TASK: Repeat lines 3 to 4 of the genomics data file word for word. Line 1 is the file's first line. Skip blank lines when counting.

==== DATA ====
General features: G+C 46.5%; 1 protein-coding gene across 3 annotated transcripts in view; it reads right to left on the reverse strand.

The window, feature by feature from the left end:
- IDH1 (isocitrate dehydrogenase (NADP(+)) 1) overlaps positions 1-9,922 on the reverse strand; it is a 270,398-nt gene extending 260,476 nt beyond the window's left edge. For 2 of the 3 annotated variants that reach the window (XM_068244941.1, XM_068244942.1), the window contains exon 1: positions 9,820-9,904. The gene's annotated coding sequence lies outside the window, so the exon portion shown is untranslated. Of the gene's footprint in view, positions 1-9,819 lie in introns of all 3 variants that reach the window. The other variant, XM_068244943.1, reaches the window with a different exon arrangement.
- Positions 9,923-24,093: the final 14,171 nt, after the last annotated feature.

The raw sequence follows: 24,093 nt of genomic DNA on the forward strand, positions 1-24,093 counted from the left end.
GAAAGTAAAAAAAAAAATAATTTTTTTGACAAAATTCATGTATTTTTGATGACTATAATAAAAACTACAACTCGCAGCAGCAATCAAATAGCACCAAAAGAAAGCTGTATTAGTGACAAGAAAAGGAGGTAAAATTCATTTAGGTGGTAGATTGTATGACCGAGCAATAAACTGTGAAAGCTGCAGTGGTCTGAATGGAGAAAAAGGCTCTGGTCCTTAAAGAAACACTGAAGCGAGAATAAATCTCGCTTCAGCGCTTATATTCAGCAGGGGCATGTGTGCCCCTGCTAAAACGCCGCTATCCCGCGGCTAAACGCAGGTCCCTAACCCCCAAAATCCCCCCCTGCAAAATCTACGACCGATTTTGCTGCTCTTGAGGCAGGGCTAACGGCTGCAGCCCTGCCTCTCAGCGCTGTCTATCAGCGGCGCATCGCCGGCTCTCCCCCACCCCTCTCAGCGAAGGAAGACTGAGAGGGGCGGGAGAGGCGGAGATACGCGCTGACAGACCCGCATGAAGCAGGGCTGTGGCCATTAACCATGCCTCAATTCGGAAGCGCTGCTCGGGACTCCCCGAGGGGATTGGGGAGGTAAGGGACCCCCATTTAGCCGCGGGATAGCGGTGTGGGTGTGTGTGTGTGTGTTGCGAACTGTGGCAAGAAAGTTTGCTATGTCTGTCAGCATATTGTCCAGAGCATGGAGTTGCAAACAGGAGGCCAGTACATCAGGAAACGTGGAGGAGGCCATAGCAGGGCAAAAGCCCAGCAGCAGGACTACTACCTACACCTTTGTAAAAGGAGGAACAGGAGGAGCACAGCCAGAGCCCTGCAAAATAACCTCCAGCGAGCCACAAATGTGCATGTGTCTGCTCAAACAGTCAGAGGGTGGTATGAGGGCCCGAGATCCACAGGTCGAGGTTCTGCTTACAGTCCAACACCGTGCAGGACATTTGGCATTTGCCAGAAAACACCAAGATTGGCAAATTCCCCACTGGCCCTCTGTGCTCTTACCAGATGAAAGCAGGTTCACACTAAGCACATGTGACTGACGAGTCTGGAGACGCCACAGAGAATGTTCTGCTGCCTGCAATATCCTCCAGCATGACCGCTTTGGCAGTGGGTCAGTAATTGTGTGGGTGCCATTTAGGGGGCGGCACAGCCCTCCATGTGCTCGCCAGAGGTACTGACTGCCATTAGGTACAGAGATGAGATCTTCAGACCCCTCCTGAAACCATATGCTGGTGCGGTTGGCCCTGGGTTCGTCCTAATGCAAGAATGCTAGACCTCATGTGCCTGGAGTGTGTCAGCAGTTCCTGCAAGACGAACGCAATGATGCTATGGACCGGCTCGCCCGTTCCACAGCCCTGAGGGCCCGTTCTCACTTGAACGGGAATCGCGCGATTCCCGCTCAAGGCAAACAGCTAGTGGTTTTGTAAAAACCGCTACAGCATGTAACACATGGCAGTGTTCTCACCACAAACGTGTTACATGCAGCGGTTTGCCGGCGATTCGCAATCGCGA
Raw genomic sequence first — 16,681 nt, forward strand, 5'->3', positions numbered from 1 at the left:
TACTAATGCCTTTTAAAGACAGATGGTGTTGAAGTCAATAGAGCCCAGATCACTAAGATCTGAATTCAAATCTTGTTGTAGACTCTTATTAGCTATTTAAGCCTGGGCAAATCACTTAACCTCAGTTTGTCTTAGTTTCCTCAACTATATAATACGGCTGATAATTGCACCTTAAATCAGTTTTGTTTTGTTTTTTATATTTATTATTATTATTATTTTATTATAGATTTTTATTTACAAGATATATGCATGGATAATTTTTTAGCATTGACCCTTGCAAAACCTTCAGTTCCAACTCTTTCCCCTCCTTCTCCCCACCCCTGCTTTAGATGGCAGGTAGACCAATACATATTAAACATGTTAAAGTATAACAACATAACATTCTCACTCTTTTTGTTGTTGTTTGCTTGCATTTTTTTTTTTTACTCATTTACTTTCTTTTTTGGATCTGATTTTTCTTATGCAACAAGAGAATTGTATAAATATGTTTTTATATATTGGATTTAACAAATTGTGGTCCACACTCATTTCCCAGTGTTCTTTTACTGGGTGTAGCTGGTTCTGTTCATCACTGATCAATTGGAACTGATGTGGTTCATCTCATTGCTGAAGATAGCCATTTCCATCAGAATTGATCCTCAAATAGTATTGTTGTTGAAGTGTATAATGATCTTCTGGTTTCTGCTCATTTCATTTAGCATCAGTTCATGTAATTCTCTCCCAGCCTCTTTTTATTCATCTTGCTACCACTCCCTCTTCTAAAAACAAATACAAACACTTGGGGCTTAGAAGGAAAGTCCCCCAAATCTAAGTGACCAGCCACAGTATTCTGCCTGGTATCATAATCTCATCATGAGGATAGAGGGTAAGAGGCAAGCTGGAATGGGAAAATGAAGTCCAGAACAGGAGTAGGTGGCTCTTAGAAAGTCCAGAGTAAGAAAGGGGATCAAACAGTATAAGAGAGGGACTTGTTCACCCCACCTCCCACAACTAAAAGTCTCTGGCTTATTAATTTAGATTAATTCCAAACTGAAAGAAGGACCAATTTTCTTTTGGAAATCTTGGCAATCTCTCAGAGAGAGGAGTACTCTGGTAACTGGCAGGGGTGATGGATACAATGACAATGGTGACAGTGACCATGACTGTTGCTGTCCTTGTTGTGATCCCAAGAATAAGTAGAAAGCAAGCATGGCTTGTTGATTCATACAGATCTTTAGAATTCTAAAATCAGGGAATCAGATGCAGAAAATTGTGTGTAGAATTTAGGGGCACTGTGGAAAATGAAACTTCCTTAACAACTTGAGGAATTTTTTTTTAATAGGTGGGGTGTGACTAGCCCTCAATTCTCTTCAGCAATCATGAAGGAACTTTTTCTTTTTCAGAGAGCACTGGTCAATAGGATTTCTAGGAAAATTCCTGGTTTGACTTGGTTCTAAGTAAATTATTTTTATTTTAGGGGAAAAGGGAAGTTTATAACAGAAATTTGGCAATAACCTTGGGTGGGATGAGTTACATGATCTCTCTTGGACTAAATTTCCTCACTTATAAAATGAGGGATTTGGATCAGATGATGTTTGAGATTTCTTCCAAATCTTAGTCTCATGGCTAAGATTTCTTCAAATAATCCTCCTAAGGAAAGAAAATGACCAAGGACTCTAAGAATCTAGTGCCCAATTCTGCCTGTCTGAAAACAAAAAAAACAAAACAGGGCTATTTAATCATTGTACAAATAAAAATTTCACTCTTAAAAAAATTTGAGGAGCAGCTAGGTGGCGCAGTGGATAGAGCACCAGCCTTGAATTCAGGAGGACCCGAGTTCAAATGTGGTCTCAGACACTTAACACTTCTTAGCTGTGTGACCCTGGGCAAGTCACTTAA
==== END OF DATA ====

- IDH1 (isocitrate dehydrogenase (NADP(+)) 1) overlaps positions 1-9,922 on the reverse strand; it is a 270,398-nt gene extending 260,476 nt beyond the window's left edge. For 2 of the 3 annotated variants that reach the window (XM_068244941.1, XM_068244942.1), the window contains exon 1: positions 9,820-9,904. The gene's annotated coding sequence lies outside the window, so the exon portion shown is untranslated. Of the gene's footprint in view, positions 1-9,819 lie in introns of all 3 variants that reach the window. The other variant, XM_068244943.1, reaches the window with a different exon arrangement.
- Positions 9,923-24,093: the final 14,171 nt, after the last annotated feature.